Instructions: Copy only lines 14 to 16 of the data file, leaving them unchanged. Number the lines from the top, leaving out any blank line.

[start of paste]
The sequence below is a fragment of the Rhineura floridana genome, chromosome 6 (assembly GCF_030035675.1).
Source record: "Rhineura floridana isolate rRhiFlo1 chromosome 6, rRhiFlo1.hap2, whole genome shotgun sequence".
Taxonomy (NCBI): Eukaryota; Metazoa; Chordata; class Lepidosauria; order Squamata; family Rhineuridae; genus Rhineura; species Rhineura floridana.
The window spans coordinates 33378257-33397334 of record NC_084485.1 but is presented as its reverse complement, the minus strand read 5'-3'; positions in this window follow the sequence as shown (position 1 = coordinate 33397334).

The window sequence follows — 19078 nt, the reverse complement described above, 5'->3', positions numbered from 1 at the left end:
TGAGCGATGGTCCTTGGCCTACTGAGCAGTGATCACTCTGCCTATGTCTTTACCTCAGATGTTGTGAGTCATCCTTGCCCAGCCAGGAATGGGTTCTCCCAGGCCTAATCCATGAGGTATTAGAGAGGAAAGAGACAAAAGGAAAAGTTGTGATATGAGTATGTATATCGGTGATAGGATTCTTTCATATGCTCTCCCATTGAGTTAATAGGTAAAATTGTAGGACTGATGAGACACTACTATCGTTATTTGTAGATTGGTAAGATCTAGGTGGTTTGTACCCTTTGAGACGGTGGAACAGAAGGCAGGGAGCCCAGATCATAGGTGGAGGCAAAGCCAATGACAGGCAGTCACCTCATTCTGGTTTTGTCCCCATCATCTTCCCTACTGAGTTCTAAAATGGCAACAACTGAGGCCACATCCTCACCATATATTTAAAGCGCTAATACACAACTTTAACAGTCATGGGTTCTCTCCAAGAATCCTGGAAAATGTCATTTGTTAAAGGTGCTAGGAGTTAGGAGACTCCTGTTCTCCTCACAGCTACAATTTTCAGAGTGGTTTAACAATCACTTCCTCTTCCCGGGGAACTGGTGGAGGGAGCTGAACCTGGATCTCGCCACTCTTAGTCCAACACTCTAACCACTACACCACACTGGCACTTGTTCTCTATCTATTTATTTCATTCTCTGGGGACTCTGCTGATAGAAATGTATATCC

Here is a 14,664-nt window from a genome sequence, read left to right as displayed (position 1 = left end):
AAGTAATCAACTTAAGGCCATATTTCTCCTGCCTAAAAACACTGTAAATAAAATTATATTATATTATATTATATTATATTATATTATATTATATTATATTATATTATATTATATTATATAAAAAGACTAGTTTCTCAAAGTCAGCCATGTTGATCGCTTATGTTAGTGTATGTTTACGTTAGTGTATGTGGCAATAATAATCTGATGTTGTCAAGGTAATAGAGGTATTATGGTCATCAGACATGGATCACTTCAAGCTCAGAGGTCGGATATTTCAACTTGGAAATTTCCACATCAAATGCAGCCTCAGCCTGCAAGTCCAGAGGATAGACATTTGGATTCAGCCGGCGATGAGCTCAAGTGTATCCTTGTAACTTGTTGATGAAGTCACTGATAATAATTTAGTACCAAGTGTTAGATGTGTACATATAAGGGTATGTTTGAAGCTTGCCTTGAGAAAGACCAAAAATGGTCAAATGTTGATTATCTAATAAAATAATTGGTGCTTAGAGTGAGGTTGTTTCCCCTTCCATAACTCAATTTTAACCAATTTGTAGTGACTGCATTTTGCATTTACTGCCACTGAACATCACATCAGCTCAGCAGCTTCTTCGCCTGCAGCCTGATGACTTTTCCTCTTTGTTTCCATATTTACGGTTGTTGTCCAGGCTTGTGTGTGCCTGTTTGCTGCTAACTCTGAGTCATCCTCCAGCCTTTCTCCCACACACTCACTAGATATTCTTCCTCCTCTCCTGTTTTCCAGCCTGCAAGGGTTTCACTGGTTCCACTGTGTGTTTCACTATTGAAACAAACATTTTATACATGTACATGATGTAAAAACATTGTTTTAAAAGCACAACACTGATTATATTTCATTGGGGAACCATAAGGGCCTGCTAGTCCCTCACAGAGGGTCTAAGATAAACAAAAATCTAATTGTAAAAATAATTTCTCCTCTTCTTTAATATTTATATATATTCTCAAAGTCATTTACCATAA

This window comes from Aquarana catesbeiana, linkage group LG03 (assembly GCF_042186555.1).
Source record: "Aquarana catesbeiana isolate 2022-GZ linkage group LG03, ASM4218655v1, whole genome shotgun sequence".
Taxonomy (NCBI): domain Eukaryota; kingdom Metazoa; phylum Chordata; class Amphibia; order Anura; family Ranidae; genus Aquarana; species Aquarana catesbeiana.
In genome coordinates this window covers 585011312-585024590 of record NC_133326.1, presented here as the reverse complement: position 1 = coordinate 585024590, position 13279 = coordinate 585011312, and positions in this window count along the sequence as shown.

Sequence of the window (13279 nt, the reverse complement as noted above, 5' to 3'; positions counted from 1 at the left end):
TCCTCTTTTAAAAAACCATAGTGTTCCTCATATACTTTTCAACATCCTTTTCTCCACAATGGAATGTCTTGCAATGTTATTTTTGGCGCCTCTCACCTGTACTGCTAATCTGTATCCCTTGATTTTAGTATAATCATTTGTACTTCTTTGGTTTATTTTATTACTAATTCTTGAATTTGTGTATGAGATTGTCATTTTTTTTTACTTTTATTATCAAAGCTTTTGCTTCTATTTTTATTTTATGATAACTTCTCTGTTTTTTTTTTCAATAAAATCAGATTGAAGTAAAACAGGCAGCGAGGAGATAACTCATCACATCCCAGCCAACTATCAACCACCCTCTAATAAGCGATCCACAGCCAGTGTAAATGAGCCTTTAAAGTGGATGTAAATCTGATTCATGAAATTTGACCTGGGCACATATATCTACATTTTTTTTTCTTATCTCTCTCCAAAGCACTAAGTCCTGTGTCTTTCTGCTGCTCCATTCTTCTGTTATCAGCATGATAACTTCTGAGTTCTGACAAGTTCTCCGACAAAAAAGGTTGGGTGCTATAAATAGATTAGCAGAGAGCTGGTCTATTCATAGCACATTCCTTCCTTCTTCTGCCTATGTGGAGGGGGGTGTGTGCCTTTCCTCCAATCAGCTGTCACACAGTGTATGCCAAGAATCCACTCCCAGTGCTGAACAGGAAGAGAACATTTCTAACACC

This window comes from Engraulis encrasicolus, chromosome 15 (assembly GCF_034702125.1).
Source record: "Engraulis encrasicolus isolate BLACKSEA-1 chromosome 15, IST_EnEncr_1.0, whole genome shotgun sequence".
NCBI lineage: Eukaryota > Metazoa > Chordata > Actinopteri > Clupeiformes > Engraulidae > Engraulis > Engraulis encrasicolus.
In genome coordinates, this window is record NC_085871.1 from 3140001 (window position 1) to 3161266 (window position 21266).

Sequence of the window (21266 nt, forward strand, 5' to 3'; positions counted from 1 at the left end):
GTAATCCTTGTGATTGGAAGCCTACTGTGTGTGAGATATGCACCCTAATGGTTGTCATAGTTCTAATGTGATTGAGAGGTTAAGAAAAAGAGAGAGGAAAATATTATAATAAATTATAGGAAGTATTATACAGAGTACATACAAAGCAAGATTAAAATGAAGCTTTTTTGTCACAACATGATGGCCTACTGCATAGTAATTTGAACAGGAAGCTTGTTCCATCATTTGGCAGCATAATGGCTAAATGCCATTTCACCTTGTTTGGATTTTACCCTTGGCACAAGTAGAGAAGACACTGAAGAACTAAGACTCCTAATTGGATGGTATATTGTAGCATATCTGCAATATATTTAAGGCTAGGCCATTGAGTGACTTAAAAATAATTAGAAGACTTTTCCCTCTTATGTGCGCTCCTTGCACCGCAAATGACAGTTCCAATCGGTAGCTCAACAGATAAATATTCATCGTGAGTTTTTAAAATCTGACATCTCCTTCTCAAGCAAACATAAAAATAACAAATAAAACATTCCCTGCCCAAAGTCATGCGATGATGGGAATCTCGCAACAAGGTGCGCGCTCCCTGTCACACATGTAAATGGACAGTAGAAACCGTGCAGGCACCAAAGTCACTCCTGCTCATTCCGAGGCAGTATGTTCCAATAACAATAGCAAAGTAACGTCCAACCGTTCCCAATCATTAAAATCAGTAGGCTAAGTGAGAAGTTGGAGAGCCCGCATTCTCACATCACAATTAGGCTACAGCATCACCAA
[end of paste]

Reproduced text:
TCCTCTTTTAAAAAACCATAGTGTTCCTCATATACTTTTCAACATCCTTTTCTCCACAATGGAATGTCTTGCAATGTTATTTTTGGCGCCTCTCACCTGTACTGCTAATCTGTATCCCTTGATTTTAGTATAATCATTTGTACTTCTTTGGTTTATTTTATTACTAATTCTTGAATTTGTGTATGAGATTGTCATTTTTTTTTACTTTTATTATCAAAGCTTTTGCTTCTATTTTTATTTTATGATAACTTCTCTGTTTTTTTTTTCAATAAAATCAGATTGAAGTAAAACAGGCAGCGAGGAGATAACTCATCACATCCCAGCCAACTATCAACCACCCTCTAATAAGCGATCCACAGCCAGTGTAAATGAGCCTTTAAAGTGGATGTAAATCTGATTCATGAAATTTGACCTGGGCACATATATCTACATTTTTTTTTCTTATCTCTCTCCAAAGCACTAAGTCCTGTGTCTTTCTGCTGCTCCATTCTTCTGTTATCAGCATGATAACTTCTGAGTTCTGACAAGTTCTCCGACAAAAAAGGTTGGGTGCTATAAATAGATTAGCAGAGAGCTGGTCTATTCATAGCACATTCCTTCCTTCTTCTGCCTATGTGGAGGGGGGTGTGTGCCTTTCCTCCAATCAGCTGTCACACAGTGTATGCCAAGAATCCACTCCCAGTGCTGAACAGGAAGAGAACATTTCTAACACC

This window comes from Engraulis encrasicolus, chromosome 15 (assembly GCF_034702125.1).
Source record: "Engraulis encrasicolus isolate BLACKSEA-1 chromosome 15, IST_EnEncr_1.0, whole genome shotgun sequence".